The details uploaded to the V-Health Passport can also then be used for contact tracing purposes working with the NHSX teams if a person tested positive in the test day prior to the event. All data from the pilot Fans Are Back event will then be fed back to DCMS, Public Health England and the NHS. The BioSURE rapid Covid-19 test is the only antibody kit available which tests for IgA, IgM and IgG. Manufactured in the UK, the CE certified and MHRA registered triple antibody test is able to identify if a person currently has Corona virus (Covid-19), or if they have had a previous infection. Providing qualitative results in under 10 minutes, this test is praised as a ‘game-changer’ for the screening of high volumes of people to increase the efficiency of Covid testing and crowd safety.
Amid threat of an imminent lockdown in the UK, it could be some time before these new solutions have any real impact. The good news is that these technologies exist to hasten the recovery when it starts.
EonDigital, Inc. has incorporated the BrightSign HD1024 media player in its new temperature screening solution, ExoMetrics Wrist.
A team including England rugby star Mike Tindall and his wife Zara Phillips is promoting a rapid antibody test leading to a mobile phone based digital passport which allows those who pass to enter sports and other mass participation events.
The face mask problem
In February, some provinces and municipalities in China made it mandatory to wear masks when in public. News reports soon followed of residents and police chastising the non-compliant, a trend that’s now seen globally as mask wearing has been rapidly adopted as a social minimum. Akash Takyar was shocked at how things were being handled in China, and he wondered if his software company – LeewayHertz – could offer a more peaceful solutions. Takyar recognized how important it is to wear a mask to slow the spread of Covid-19. Rather than leave members of the public to monitor each other, he wanted to develop a computer program that could look at images and detect whether people are wearing masks.
His San Francisco-based company is one of many now pioneering mask recognition to get people to comply for the public good. So far, masks have been confounding traditional facial recognition software—but these new machine learning tools could conceivably be used in private or public spaces to measure compliance and ostensibly take that out of the hands of individuals. Tryolabs’ software identifies whether visible faces are uncovered or wearing masks as they pass by a closed-circuit television camera.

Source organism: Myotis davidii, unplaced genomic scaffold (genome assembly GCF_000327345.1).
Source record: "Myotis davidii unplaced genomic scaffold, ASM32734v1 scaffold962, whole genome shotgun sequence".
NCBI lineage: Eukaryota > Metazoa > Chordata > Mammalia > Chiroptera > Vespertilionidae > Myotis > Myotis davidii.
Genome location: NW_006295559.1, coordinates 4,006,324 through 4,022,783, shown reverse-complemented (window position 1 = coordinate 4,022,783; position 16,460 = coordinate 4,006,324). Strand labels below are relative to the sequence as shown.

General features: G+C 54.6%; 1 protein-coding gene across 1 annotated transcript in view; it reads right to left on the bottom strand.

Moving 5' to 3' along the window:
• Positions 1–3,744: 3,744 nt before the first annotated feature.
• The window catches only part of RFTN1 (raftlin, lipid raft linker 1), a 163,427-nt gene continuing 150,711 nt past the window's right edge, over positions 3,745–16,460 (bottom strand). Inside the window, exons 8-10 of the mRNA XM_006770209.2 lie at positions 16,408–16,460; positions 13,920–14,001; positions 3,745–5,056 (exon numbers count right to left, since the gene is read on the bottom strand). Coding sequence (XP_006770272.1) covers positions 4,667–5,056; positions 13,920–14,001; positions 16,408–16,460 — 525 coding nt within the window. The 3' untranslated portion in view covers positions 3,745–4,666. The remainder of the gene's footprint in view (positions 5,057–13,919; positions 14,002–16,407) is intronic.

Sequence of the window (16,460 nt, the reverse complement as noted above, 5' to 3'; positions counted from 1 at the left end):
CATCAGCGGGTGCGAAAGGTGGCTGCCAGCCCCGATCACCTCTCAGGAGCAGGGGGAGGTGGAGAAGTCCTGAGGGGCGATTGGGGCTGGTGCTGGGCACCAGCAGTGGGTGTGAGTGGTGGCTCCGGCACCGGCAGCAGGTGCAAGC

For the most part, people who flout these mandates, even if they can afford to follow them get away with that noncompliance. For businesses that have workers returning to indoor facilities, noncompliance could lead to others in the workplace getting infected. Ultimately, it could be a great loss for a business if there was an outbreak because someone was asymptomatic and failed to wear a mask, says Takyar. But “face data is as precious as a fingerprint,” says Deborah Raji, a fellow at the AI Now Institute at New York University. And those who have had qualms about facial recognition wonder whether mask recognition software, however well-intentioned as it may be.
Today’s facial recognition software studies the features around the eye, nose, mouth, and ears to identify an individual whose picture is already supplied, either by the individual or in a criminal database. Wearing a mask obstructs this recognition—an issue that many systems have already encountered, and others have solved. Developers say that mask recognition software in theory bypasses privacy issues because the programs don’t actually identify the people. Such software is trained on two sets of images: one to teach the algorithm how to recognize a face (“face detection”) and a second to figure out how to recognize a mask on a face (“mask recognition”). The machine learning algorithm doesn’t identify the faces in any way that can link a face to a specific person, because it doesn’t use a training set—the set of examples used to train such programs—with faces that are linked to identities.
Tryolabs’ software has two main components: The ‘pose’ algorithms decipher different parts of the body before the ‘classification’ algorithms decide if the facial region includes a mask.
Companies that have developed mask recognition software say that they ultimately want this technology to be used in broad ways that help people set policy or enhance awareness campaigns. “If we can compute the number [of people who are complying with the mask mandates], people can make policies and monitor on whether or not they need to do another campaign to push mask usage,” says Alan Descoins, the chief technology officer of Tryolabs, a company based in Montevideo, Uruguay.
LeewayHertz’s algorithm, for example, could be used in real time and integrated with closed-circuit television (CCTV) cameras. From a given frame in a video, it isolates images and organises them into two categories, people who are wearing masks and those who are not. Currently, this recognition software is being used in ‘stealth mode’ in multiple settings in Europe. Restaurants and hotels are using it to make sure the staff is complying with wearing masks.